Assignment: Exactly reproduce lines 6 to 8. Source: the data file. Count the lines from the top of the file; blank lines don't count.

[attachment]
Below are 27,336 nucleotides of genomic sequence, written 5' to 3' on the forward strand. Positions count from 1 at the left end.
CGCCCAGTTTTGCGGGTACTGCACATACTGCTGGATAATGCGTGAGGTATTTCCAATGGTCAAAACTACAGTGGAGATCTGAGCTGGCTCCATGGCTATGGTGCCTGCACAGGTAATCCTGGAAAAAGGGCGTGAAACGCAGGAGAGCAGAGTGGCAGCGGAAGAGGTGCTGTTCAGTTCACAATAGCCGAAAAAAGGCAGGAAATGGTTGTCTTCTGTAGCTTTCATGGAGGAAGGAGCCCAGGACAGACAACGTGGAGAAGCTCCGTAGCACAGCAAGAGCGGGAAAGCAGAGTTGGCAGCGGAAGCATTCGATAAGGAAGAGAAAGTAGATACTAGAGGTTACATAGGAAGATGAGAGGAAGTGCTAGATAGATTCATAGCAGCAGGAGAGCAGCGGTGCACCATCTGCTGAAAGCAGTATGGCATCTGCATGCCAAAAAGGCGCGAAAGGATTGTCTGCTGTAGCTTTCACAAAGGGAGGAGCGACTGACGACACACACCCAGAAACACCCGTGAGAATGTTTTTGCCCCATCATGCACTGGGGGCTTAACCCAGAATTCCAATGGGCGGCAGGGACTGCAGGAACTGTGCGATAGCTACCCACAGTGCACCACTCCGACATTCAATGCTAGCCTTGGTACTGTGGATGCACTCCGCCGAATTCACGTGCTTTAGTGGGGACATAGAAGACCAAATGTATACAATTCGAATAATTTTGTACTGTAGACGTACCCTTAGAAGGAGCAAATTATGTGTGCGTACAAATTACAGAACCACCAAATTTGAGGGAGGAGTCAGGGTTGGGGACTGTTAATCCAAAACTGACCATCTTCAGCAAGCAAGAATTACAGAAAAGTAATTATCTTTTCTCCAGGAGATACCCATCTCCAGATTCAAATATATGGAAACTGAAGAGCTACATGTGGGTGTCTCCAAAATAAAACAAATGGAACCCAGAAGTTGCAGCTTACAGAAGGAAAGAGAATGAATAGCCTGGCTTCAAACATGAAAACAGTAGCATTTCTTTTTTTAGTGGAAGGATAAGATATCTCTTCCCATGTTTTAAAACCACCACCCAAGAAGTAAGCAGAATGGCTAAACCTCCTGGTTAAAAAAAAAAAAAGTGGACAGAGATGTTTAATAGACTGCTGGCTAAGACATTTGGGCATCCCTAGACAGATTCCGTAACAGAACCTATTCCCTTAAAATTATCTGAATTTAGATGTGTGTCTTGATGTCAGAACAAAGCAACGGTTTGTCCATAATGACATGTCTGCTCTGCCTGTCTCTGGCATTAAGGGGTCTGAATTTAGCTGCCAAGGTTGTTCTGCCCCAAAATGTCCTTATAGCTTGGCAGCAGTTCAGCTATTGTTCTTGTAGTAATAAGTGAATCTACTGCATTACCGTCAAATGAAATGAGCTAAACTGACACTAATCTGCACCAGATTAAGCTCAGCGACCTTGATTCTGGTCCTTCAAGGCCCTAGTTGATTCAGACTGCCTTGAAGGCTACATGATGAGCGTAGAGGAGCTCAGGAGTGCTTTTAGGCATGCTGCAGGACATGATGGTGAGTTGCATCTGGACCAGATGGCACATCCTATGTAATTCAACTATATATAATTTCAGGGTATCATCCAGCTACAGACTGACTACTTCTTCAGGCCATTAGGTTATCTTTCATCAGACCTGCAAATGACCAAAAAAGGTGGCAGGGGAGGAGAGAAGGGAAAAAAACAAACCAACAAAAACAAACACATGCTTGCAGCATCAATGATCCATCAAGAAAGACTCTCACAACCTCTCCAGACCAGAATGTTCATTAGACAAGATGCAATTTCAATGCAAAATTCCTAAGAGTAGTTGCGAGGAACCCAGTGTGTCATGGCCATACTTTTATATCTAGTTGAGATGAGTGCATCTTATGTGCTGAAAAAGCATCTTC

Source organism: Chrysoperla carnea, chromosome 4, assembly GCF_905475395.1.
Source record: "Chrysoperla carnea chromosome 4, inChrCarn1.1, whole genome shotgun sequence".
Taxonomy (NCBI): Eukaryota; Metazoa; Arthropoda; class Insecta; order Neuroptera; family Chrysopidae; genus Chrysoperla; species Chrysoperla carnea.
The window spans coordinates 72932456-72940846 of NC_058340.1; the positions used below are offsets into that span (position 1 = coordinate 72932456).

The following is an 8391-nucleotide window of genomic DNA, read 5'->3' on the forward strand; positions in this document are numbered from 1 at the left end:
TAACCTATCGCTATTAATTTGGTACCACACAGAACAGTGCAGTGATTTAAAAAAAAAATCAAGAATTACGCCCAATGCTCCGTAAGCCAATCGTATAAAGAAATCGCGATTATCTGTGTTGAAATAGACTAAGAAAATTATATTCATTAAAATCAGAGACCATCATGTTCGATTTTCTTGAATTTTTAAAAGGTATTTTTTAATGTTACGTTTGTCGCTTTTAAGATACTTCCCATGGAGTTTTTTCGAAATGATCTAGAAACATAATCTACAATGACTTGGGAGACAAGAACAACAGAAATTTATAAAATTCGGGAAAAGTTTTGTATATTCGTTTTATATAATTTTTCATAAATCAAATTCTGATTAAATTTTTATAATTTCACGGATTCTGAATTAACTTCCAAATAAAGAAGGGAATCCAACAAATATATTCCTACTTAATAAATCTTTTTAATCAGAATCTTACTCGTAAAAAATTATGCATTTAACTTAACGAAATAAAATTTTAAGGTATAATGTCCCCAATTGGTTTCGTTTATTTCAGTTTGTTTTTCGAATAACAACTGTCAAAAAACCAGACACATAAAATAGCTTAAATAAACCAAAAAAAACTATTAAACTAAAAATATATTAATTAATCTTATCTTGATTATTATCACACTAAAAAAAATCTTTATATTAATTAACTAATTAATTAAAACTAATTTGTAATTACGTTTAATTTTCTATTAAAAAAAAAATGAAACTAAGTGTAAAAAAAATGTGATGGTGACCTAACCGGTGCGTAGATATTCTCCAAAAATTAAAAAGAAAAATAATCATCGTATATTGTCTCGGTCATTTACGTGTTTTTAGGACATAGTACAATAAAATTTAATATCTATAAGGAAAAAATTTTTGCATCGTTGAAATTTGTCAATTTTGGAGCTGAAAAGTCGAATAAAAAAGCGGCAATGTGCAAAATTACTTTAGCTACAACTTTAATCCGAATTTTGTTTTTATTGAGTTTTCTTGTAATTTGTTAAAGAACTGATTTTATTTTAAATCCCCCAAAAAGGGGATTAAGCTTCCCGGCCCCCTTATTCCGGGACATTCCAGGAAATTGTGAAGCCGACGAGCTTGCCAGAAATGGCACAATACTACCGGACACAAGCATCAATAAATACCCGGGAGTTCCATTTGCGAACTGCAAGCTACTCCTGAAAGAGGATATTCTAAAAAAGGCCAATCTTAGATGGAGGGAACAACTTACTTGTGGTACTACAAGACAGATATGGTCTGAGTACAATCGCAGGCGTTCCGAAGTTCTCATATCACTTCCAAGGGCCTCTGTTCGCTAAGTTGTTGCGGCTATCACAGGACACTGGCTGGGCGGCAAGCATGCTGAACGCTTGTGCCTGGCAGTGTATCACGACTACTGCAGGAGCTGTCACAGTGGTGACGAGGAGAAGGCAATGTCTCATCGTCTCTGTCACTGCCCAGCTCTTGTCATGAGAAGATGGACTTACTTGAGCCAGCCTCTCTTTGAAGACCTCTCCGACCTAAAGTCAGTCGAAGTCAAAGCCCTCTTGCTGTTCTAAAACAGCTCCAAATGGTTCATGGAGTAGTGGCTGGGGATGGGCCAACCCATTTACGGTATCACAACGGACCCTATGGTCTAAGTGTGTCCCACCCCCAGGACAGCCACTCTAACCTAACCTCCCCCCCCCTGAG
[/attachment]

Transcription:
The window spans coordinates 72932456-72940846 of NC_058340.1; the positions used below are offsets into that span (position 1 = coordinate 72932456).

The following is an 8391-nucleotide window of genomic DNA, read 5'->3' on the forward strand; positions in this document are numbered from 1 at the left end:
TAACCTATCGCTATTAATTTGGTACCACACAGAACAGTGCAGTGATTTAAAAAAAAAATCAAGAATTACGCCCAATGCTCCGTAAGCCAATCGTATAAAGAAATCGCGATTATCTGTGTTGAAATAGACTAAGAAAATTATATTCATTAAAATCAGAGACCATCATGTTCGATTTTCTTGAATTTTTAAAAGGTATTTTTTAATGTTACGTTTGTCGCTTTTAAGATACTTCCCATGGAGTTTTTTCGAAATGATCTAGAAACATAATCTACAATGACTTGGGAGACAAGAACAACAGAAATTTATAAAATTCGGGAAAAGTTTTGTATATTCGTTTTATATAATTTTTCATAAATCAAATTCTGATTAAATTTTTATAATTTCACGGATTCTGAATTAACTTCCAAATAAAGAAGGGAATCCAACAAATATATTCCTACTTAATAAATCTTTTTAATCAGAATCTTACTCGTAAAAAATTATGCATTTAACTTAACGAAATAAAATTTTAAGGTATAATGTCCCCAATTGGTTTCGTTTATTTCAGTTTGTTTTTCGAATAACAACTGTCAAAAAACCAGACACATAAAATAGCTTAAATAAACCAAAAAAAACTATTAAACTAAAAATATATTAATTAATCTTATCTTGATTATTATCACACTAAAAAAAATCTTTATATTAATTAACTAATTAATTAAAACTAATTTGTAATTACGTTTAATTTTCTATTAAAAAAAAAATGAAACTAAGTGTAAAAAAAATGTGATGGTGACCTAACCGGTGCGTAGATATTCTCCAAAAATTAAAAAGAAAAATAATCATCGTATATTGTCTCGGTCATTTACGTGTTTTTAGGACATAGTACAATAAAATTTAATATCTATAAGGAAAAAATTTTTGCATCGTTGAAATTTGTCAATTTTGGAGCTGAAAAGTCGAATAAAAAAGCGGCAATGTGCAAAATTACTTTAGCTACAACTTTAATCCGAATTTTGTTTTTATTGAGTTTTCTTGTAATTTGTTAAAGAACTGATTTTATTTTAAATCCCCCAAAAAGGGGATTAAGCTTCCCGGCCCCCTTATTCCGGGACATTCCAGGAAATTGTGAAGCCGACGAGCTTGCCAGAAATGGCACAATACTACCGGACACAAGCATCAATAAATACCCGGGAGTTCCATTTGCGAACTGCAAGCTACTCCTGAAAGAGGATATTCTAAAAAAGGCCAATCTTAGATGGAGGGAACAACTTACTTGTGGTACTACAAGACAGATATGGTCTGAGTACAATCGCAGGCGTTCCGAAGTTCTCATATCACTTCCAAGGGCCTCTGTTCGCTAAGTTGTTGCGGCTATCACAGGACACTGGCTGGGCGGCAAGCATGCTGAACGCTTGTGCCTGGCAGTGTATCACGACTACTGCAGGAGCTGTCACAGTGGTGACGAGGAGAAGGCAATGTCTCATCGTCTCTGTCACTGCCCAGCTCTTGTCATGAGAAGATGGACTTACTTGAGCCAGCCTCTCTTTGAAGACCTCTCCGACCTAAAGTCAGTCGAAGTCAAAGCCCTCTTGCTGTTCTAAAACAGCTCCAAATGGTTCATGGAGTAGTGGCTGGGGATGGGCCAACCCATTTACGGTATCACAACGGACCCTATGGTCTAAGTGTGTCCCACCCCCAGGACAGCCACTCTAACCTAACCTCCCCCCCCCTGAG